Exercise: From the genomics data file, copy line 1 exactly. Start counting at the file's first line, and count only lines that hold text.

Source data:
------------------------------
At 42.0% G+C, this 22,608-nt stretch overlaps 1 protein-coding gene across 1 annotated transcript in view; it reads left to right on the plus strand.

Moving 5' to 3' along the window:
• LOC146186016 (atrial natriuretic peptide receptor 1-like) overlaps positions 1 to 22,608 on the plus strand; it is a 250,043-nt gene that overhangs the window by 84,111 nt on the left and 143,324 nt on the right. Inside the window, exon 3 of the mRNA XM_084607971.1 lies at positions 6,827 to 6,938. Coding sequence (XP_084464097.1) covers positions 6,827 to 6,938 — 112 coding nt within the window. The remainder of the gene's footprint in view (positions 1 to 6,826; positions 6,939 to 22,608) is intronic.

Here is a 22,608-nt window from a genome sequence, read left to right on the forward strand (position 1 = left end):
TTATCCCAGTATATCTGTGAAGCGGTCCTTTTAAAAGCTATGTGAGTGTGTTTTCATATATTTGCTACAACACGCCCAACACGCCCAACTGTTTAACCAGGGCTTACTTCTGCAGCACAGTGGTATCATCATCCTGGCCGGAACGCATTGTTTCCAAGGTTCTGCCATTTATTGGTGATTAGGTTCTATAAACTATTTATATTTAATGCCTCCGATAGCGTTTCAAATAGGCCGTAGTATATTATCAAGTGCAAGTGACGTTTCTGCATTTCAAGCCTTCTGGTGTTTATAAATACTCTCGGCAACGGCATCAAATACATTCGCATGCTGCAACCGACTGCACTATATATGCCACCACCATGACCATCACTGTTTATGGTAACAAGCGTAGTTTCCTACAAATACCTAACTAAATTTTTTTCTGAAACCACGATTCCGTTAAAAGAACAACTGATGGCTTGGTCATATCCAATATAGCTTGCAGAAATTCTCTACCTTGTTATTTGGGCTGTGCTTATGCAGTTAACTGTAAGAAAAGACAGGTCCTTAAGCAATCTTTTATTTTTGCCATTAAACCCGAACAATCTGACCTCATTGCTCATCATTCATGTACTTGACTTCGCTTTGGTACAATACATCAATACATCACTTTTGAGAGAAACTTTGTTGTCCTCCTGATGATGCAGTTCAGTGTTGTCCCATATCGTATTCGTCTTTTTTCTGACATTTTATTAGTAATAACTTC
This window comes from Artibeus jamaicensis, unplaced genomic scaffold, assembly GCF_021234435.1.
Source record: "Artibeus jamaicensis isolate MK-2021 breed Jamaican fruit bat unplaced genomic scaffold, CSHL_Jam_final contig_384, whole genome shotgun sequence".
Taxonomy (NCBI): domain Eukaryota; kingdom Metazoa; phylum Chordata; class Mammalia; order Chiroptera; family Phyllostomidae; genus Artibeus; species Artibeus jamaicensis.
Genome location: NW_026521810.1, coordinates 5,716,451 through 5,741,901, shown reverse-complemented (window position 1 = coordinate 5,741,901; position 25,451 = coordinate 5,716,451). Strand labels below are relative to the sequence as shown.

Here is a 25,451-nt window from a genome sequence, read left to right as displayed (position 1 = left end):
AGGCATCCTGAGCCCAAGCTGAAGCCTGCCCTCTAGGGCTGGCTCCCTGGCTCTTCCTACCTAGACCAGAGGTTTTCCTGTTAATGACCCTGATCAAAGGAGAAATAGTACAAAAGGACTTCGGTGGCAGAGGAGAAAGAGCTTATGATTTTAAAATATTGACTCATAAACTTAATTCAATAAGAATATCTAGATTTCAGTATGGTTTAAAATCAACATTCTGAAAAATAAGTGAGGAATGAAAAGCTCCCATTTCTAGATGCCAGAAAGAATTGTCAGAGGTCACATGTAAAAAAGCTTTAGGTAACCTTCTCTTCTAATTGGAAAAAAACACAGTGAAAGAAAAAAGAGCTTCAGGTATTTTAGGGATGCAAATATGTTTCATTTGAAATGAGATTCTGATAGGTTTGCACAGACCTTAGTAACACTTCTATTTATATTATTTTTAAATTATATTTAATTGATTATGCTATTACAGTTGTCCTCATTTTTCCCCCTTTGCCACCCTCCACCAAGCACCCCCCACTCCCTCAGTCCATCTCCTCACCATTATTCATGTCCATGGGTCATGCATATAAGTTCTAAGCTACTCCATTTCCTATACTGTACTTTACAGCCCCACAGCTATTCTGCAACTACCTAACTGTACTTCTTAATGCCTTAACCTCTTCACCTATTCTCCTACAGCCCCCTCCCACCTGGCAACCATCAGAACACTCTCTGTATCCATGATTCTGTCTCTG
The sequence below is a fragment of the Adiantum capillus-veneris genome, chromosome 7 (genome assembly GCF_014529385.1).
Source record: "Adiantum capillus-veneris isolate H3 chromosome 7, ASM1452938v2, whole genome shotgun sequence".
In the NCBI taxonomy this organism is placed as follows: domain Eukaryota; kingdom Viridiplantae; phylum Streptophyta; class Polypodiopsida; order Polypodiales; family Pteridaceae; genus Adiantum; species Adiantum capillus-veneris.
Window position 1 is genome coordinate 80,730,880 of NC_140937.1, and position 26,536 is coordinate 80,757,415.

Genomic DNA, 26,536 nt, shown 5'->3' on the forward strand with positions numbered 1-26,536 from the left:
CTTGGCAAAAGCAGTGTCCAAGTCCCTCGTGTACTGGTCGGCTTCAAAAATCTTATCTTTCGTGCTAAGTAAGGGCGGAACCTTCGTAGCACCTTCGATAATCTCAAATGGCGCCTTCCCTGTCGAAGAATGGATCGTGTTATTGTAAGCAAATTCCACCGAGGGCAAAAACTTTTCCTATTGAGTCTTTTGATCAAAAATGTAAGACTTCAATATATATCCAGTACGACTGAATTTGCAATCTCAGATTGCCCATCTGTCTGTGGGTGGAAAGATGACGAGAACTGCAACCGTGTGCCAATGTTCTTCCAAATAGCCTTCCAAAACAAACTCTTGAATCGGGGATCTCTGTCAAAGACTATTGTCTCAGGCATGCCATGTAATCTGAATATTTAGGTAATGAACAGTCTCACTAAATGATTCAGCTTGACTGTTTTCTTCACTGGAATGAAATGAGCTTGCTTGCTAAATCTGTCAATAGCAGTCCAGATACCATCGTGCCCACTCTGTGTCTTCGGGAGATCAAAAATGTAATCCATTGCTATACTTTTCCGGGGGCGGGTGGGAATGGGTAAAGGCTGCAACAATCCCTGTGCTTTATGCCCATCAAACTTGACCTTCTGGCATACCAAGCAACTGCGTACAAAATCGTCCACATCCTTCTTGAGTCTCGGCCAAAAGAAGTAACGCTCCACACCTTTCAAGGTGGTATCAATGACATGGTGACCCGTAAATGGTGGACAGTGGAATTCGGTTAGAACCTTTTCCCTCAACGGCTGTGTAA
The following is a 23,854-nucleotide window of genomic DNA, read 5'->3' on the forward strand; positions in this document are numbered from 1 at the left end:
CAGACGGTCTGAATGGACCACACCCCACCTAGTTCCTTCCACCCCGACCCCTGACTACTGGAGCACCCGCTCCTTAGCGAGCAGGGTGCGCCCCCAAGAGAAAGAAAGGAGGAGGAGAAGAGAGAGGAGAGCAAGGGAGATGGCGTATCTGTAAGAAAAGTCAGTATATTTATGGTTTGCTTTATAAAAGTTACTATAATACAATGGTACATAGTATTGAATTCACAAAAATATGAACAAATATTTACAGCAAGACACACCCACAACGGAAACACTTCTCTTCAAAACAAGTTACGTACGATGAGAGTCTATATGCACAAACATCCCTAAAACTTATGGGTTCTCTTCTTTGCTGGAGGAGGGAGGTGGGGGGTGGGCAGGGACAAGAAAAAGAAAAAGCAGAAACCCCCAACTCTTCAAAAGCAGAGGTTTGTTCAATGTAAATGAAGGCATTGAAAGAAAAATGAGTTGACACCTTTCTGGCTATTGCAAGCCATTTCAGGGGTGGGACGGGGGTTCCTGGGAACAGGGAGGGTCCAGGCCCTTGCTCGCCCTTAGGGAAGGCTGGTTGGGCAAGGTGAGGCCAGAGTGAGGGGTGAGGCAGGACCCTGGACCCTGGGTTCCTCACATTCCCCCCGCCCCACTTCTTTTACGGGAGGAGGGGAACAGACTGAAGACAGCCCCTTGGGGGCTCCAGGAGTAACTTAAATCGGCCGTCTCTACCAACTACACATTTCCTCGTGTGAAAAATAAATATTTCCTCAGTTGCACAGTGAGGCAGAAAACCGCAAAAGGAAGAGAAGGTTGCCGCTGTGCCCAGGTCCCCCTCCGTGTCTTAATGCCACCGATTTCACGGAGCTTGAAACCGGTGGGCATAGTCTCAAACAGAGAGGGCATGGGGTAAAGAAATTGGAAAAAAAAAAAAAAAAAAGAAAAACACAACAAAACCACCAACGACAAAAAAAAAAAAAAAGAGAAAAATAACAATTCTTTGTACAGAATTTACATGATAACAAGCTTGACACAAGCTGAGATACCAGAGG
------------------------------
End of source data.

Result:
At 42.0% G+C, this 22,608-nt stretch overlaps 1 protein-coding gene across 1 annotated transcript in view; it reads left to right on the plus strand.